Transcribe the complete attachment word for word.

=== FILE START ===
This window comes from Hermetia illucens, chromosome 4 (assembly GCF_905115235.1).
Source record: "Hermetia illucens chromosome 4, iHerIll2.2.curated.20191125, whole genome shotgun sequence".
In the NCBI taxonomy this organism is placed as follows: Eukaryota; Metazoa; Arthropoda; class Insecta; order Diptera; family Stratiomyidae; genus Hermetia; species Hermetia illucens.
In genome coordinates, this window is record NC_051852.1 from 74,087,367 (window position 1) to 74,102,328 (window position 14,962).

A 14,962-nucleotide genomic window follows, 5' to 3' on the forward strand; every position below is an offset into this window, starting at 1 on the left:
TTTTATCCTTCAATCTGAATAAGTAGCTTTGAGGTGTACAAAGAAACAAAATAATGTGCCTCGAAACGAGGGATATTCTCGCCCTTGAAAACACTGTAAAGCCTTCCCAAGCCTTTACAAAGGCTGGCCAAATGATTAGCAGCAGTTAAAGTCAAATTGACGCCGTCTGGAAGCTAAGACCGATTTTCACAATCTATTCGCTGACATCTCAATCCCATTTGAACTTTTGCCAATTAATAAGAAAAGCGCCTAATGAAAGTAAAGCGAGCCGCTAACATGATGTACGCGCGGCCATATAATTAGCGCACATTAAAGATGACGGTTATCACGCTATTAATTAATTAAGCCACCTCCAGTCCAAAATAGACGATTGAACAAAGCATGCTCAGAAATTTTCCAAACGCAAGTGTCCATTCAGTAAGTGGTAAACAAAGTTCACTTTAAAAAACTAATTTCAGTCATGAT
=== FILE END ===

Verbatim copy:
This window comes from Hermetia illucens, chromosome 4 (assembly GCF_905115235.1).
Source record: "Hermetia illucens chromosome 4, iHerIll2.2.curated.20191125, whole genome shotgun sequence".
In the NCBI taxonomy this organism is placed as follows: Eukaryota; Metazoa; Arthropoda; class Insecta; order Diptera; family Stratiomyidae; genus Hermetia; species Hermetia illucens.
In genome coordinates, this window is record NC_051852.1 from 74,087,367 (window position 1) to 74,102,328 (window position 14,962).

A 14,962-nucleotide genomic window follows, 5' to 3' on the forward strand; every position below is an offset into this window, starting at 1 on the left:
TTTTATCCTTCAATCTGAATAAGTAGCTTTGAGGTGTACAAAGAAACAAAATAATGTGCCTCGAAACGAGGGATATTCTCGCCCTTGAAAACACTGTAAAGCCTTCCCAAGCCTTTACAAAGGCTGGCCAAATGATTAGCAGCAGTTAAAGTCAAATTGACGCCGTCTGGAAGCTAAGACCGATTTTCACAATCTATTCGCTGACATCTCAATCCCATTTGAACTTTTGCCAATTAATAAGAAAAGCGCCTAATGAAAGTAAAGCGAGCCGCTAACATGATGTACGCGCGGCCATATAATTAGCGCACATTAAAGATGACGGTTATCACGCTATTAATTAATTAAGCCACCTCCAGTCCAAAATAGACGATTGAACAAAGCATGCTCAGAAATTTTCCAAACGCAAGTGTCCATTCAGTAAGTGGTAAACAAAGTTCACTTTAAAAAACTAATTTCAGTCATGAT